Anya Fernald, Belcampo Meat Co. (Los Angeles, NYC)
Fernald likes to finely chop leftover turkey meat to make a Bolognese, and then go one step further and make a lasagna with it.
“In Italy, cooked meats are used extensively in Bolognese and ragu,” Fernald tells CNN. “We don’t do that much in the US, but it’s really delicious.”
Fernald also likes to take the stuffing and mix it into scrambled eggs to make frittatas.
“I love frittatas, and I love Bolognese,” Fernald said. “Both are rich and filling, which is great as the weather turns cold.”
Melissa Perello, M. Georgina (Los Angeles)
Perello always finds that she has a lot of leftover ingredients such as vegetables, bread from the stuffing and stock.
“So, I’ll make a leftover turkey panade, which is a delicious casserole-like dish,” Perello said. “Best part is you can put whatever leftovers you have in it. I make a really flavorful rich broth with the turkey bones and carcass, and if I have extras, I’ll add mushrooms, celery, onion, etc.”
Perello then soaks any leftover bread torn into pieces with the stock and adds in any additional veggies she has on hand along with shredded turkey. She recommends adding in butter and cheese and then baking it until the liquid evaporates and it gets golden and crusty.
“It’s great for breakfast the next day and works well as a hearty slice to accompany turkey and dumplings, turkey soup, or even just to snack on standing around in the kitchen,” Perello said. “Isn’t that how all leftovers should be eaten?”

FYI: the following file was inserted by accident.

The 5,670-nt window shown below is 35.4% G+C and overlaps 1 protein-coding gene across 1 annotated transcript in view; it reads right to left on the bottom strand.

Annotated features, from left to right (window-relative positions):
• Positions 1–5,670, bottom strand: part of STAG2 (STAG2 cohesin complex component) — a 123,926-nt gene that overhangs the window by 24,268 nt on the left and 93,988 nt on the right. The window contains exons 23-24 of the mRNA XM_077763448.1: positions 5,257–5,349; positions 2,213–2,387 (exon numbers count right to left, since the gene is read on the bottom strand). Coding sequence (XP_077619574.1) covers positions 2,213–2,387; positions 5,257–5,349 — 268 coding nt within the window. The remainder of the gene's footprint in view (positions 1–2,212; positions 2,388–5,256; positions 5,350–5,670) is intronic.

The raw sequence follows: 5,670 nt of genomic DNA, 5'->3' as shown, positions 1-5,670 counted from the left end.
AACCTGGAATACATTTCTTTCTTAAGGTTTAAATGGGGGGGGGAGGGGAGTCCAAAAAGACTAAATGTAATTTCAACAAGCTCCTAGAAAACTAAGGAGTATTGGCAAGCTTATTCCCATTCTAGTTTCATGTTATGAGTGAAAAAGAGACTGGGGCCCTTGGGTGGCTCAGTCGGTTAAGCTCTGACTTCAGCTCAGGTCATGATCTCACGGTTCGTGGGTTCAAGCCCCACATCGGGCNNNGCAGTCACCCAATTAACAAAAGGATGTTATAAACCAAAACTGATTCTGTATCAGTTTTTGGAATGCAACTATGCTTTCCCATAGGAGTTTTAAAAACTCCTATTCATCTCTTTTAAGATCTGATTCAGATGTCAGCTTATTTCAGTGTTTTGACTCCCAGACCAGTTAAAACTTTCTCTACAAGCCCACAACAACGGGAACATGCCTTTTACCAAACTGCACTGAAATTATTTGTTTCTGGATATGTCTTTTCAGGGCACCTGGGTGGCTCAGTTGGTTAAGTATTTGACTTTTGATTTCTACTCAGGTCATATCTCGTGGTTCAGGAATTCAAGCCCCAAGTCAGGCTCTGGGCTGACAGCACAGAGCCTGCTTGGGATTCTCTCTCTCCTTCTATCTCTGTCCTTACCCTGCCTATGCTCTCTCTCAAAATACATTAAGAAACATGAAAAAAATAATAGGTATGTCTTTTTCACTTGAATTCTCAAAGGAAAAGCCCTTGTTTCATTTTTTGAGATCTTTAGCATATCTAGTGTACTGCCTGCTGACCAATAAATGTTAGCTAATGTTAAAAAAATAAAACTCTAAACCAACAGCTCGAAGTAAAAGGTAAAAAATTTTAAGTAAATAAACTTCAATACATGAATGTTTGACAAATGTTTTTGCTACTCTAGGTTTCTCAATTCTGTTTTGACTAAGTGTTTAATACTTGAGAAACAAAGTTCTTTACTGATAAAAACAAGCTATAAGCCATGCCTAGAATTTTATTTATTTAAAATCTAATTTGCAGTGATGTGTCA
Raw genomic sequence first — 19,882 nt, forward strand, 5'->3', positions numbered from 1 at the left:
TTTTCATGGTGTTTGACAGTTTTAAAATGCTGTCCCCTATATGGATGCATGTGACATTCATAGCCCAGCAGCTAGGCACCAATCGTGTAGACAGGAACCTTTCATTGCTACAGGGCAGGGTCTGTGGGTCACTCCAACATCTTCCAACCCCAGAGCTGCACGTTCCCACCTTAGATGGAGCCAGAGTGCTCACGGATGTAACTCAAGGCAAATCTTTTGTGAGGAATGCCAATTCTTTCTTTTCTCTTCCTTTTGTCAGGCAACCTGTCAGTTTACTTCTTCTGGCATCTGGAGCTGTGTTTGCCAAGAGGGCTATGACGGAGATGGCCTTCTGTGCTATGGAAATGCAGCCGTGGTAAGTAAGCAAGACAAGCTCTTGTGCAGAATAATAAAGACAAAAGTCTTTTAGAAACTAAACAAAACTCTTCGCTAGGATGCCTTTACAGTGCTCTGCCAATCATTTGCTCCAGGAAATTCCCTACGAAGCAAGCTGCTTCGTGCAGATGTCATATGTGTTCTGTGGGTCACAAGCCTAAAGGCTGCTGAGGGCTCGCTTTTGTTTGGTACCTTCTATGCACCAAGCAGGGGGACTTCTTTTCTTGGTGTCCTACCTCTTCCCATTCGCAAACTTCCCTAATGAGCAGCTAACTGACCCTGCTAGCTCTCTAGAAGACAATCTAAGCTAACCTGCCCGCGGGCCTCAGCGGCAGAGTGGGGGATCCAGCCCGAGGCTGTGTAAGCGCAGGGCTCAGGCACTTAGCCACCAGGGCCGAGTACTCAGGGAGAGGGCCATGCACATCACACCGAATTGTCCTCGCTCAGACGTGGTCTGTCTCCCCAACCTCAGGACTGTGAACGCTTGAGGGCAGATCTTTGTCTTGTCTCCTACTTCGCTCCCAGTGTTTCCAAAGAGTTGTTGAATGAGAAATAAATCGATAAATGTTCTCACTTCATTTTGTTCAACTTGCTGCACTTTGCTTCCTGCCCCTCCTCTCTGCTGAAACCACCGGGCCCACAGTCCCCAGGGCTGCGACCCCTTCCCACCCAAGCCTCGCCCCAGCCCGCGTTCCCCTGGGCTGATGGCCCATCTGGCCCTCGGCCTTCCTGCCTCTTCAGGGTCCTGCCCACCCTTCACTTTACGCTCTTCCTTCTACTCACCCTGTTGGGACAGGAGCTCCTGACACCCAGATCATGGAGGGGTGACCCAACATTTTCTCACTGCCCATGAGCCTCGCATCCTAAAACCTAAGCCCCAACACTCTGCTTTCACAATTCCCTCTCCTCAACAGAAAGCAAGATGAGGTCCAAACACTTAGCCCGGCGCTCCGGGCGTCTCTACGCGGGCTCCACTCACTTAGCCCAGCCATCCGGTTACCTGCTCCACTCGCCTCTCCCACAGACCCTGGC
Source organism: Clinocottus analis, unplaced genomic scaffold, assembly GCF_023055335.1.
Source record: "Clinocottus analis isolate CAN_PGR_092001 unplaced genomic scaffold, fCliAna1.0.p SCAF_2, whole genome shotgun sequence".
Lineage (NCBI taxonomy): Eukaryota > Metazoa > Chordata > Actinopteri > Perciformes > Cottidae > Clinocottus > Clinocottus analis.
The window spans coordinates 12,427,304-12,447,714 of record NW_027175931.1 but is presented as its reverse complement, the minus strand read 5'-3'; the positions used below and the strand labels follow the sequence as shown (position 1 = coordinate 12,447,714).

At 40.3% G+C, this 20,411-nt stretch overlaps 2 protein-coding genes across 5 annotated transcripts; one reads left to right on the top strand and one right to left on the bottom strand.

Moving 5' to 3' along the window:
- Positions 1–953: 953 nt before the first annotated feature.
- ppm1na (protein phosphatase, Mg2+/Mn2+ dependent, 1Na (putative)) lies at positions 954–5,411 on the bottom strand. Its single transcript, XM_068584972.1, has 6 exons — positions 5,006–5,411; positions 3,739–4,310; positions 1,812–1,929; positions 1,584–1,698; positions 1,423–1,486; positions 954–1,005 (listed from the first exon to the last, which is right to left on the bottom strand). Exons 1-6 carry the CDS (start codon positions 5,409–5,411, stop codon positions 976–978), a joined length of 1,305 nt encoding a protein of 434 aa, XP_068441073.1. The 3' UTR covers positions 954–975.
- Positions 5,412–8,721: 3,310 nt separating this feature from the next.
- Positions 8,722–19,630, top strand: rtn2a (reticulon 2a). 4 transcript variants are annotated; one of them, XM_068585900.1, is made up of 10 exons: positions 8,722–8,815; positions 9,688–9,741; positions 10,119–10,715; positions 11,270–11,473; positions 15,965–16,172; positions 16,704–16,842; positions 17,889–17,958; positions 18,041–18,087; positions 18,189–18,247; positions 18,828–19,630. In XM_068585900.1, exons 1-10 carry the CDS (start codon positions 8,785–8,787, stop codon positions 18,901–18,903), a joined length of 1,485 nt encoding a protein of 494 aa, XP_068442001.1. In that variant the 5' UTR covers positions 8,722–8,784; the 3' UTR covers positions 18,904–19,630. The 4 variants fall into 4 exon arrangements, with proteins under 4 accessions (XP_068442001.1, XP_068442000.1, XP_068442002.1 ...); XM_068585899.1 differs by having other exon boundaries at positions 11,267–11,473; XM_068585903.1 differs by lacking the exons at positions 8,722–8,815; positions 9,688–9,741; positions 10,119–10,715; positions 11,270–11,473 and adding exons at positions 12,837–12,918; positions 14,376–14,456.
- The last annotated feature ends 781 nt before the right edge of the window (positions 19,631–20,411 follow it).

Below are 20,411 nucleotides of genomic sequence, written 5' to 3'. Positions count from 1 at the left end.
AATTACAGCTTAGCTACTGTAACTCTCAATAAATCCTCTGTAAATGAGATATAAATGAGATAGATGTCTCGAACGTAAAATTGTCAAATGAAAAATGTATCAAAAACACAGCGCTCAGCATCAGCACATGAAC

Greg Baxtrom, Olmsted and Maison Yaki (NYC)
You need to balance out all that turkey with some vegetables. One of the most commonly found vegetable dishes on most tables are brussels sprouts.
“I love those really roasted and caramelized brussels sprouts, it’s so simple but it just feels like the perfect easy classic Thanksgiving dish to me,” Baxtrom tells CNN. “For leftovers, it’s great to toss them in a pan with a bit of bacon that’s been rendered, and then just before serving top with a shaving of winter truffles.”
Green bean casserole is also a common Thanksgiving side dish, and as a midwesterner, Baxtrom grew up eating a version with creamy mushrooms and frizzled crispy onions on top.
“I’m actually using that dish as inspiration for a fun menu I’m doing at the restaurant all about Thanksgiving leftovers and turning my favorite casserole recipe into Green Bean Casserole Shakshuka, where I bake eggs into the casserole and top it with toasted croutons made from leftover buttery brioche,” Baxtrom said.
“Lastly, we would often have leftover pumpkins that would be used as decorations, or some squash that would be simply roasted on the table. This year I’m making pumpkin and chestnut bread (great if you have roasted chestnuts out for people to snack on, and inevitably some are left over!), which I’m serving with cinnamon butter. It’s also great to thicken some cranberry sauce into preserves, and use that instead of jam. The tanginess of the cranberries cuts through the buttery richness of the bread.”